A new report from the Government Accountability Office released Wednesday found that black students are still disciplined at school disproportionately, compared to their peers.
The report provides the first national analysis of disparities in school discipline since the Obama administration issued guidance in 2014 urging schools to examine their disciplinary practices and move away from those that disproportionately impacted minority students.
GAO’s new analysis found that in the 2013-2014 school year, the most recent year for which data is available, black students accounted for 15.5% of all public school students, but represented about 39% of students suspended from school.
The report was released as Education Secretary Betsy DeVos was meeting with advocates and educators as her department examines whether to rescind the Obama-era guidance, which critics have argued can end up keeping dangerous children in schools, posing a threat to their fellow students and staff and creating a disruptive learning environment.
DeVos had already been considering rescinding the guidance, but there has been new pressure after some conservatives questioned whether the guidance allowed Nikolas Cruz, the Parkland, Florida, gunman, to carry out the February massacre that left 17 dead.
When President Donald Trump announced that DeVos would lead the federal school safety commission, he said that part of the commission’s mandate would be to look into the “repeal of the Obama Administration’s ‘Rethink School Discipline’” policies.
Supporters of keeping the guidance in place have argued that racial bias in school discipline policies has been well documented.
The Obama administration’s 2014 guidance noted that in 2013, black students were more than three times as likely as their white peers to be expelled or suspended.
The Education Department did not issue a response to GAO’s findings. At a congressional hearing last month, DeVos defended her agency’s decision to re-examine the school discipline guidance.
“The stated goal of the guidance is one that we all embrace and we are committed to reviewing and considering this guidance and taking appropriate steps,” she said. “But I have nothing to say at this point about where that is.”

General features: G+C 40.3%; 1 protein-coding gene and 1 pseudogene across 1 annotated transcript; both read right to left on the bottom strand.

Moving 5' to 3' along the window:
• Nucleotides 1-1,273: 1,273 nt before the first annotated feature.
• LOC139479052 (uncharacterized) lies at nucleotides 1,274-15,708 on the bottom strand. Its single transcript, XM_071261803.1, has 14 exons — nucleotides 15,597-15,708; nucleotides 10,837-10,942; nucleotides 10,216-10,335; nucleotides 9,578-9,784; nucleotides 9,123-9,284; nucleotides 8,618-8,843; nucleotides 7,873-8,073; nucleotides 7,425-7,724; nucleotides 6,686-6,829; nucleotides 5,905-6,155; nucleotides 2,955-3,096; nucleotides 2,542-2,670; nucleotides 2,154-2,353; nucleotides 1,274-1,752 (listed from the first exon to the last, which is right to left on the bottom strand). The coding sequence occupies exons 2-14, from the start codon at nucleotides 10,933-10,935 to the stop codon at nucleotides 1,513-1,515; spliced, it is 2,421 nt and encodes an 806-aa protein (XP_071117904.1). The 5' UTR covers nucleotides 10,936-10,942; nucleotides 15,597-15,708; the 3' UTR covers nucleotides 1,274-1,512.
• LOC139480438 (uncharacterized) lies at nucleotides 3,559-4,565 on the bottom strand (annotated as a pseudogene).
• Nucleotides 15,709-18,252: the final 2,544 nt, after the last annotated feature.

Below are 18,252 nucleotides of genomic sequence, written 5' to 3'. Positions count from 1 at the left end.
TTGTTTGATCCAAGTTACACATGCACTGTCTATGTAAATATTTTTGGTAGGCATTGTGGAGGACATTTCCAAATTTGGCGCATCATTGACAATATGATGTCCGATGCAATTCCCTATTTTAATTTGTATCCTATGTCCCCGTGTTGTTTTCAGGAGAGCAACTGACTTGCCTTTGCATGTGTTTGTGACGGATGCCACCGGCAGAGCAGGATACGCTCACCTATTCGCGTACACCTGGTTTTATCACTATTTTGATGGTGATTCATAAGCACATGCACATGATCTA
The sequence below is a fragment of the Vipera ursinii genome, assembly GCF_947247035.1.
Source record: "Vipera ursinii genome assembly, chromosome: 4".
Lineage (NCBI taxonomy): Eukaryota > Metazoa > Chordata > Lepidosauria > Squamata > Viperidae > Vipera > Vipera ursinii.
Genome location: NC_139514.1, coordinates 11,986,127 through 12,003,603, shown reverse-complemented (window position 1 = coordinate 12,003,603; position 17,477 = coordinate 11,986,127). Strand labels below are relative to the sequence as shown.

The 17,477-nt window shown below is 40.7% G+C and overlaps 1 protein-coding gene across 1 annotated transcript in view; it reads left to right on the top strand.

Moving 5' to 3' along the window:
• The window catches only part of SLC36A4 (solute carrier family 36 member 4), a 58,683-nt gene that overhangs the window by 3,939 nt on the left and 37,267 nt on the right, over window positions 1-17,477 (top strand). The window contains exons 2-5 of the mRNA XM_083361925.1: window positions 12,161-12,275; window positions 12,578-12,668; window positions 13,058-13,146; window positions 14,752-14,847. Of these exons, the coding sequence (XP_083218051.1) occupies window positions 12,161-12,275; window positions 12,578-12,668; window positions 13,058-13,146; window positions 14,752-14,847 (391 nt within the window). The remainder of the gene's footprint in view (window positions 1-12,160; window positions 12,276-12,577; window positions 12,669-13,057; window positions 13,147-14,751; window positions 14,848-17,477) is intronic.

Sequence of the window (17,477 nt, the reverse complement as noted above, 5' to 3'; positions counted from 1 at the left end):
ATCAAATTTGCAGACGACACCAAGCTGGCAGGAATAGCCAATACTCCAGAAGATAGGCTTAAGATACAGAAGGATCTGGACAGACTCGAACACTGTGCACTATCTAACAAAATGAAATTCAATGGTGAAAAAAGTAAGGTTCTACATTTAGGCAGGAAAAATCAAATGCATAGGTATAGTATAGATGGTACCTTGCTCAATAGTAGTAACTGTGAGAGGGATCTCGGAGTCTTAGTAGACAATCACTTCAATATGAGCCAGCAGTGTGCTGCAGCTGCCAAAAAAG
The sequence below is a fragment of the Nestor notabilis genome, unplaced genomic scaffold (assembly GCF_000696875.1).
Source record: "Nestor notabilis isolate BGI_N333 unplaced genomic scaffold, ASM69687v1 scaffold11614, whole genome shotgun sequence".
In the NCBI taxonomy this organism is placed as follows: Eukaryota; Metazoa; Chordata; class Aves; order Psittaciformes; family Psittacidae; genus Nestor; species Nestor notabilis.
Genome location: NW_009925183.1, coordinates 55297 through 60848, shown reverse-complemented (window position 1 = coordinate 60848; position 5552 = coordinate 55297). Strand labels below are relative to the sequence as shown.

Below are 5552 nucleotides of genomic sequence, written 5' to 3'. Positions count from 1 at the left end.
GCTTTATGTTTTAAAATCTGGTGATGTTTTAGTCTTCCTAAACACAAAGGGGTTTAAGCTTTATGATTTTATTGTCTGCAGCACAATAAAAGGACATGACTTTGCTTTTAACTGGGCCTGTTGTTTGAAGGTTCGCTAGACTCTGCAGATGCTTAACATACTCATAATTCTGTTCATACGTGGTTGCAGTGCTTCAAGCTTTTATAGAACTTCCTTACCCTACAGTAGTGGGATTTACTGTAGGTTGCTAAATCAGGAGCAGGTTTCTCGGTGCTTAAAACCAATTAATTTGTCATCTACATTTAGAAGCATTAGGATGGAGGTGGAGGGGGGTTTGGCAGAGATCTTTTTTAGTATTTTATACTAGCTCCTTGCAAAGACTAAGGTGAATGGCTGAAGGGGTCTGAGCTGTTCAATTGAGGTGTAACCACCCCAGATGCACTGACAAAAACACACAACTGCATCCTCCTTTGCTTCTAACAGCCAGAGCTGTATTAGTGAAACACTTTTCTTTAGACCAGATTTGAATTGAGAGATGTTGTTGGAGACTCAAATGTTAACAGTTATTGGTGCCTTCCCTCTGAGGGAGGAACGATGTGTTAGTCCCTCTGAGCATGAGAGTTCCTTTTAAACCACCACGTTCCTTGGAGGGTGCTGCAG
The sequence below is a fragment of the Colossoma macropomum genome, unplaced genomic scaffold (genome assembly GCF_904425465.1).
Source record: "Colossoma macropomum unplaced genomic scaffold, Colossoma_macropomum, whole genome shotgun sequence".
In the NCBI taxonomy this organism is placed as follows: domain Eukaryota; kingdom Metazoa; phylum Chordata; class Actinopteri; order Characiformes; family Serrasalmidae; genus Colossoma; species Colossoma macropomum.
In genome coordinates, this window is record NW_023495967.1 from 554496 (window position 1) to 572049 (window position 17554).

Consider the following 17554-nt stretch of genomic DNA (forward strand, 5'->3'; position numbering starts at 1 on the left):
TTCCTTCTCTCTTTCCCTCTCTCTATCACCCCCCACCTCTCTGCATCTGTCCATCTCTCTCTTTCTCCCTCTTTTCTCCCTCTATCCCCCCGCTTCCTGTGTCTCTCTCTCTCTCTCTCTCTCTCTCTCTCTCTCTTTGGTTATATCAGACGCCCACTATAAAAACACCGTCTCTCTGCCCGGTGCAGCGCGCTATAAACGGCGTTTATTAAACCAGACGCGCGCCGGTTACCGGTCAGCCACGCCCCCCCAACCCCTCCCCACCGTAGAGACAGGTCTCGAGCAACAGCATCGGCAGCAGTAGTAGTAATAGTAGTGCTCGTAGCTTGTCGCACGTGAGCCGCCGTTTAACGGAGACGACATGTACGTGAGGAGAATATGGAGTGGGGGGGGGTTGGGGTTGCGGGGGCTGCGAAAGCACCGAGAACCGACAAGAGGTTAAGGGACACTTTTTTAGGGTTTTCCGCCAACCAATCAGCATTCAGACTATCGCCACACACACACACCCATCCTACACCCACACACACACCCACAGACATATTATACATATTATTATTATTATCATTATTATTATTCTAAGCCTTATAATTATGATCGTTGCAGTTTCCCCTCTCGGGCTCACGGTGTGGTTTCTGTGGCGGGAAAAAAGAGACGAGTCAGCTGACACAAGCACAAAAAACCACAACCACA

The GAO analysis was requested by Democratic Reps. Jerry Nadler of New York and Bobby Scott of Virginia, who in a joint statement said it was evidence that race plays a significant role in discipline disparities.
“The analysis shows that students of color suffer harsher discipline for lesser offenses than their white peers and that racial bias is a driver of discipline disparities,” Scott said. “This report underscores the need to combat these gross disparities by strengthening, not rescinding, the 2014 Discipline Guidance Package, which recommends specific strategies to reduce the disparities without jeopardizing school safety.”
On Wednesday morning, DeVos met with educators and advocates who support maintaining or strengthening the Obama-era guidance, with plans to meet in the afternoon with opponents who want to roll it back.
Participants in the morning meeting said DeVos expressed a willingness to hear from both sides at the start of a meeting that lasted nearly a half-hour.
Fallon Daniels, an assistant principal at Danbury High School in Danbury, Connecticut, who participated in the morning session, told CNN that DeVos said her intention was to create “nurturing and safe schools for students” but that she didn’t state a position.
Daniels supports the Obama policy and said she worried that if it’s rescinded, it could create a “punitive culture and climate” in America’s schools.
“We don’t believe in isolating our students or marginalizing our students based on mistakes that they make as they grow up and become a part of our society,” she said.
Evan Stone, the co-founder of Educators for Excellence, an education advocacy group that wants the Obama-era guidance kept in place, said that DeVos “said very clearly that she believes there is a problem with racial disparities in school discipline.”
Stone, who attended the morning meeting, said it was “unfortunate” that supporters of the Obama guidance and those who want to see it revoked were not in the same room.
“I would have loved to have heard the other arguments and to respond to them,” he said, adding that he believed he and others who want to keep the guidance “would have engaged in a respectful dialogue, and I hope that’s true on the other side.”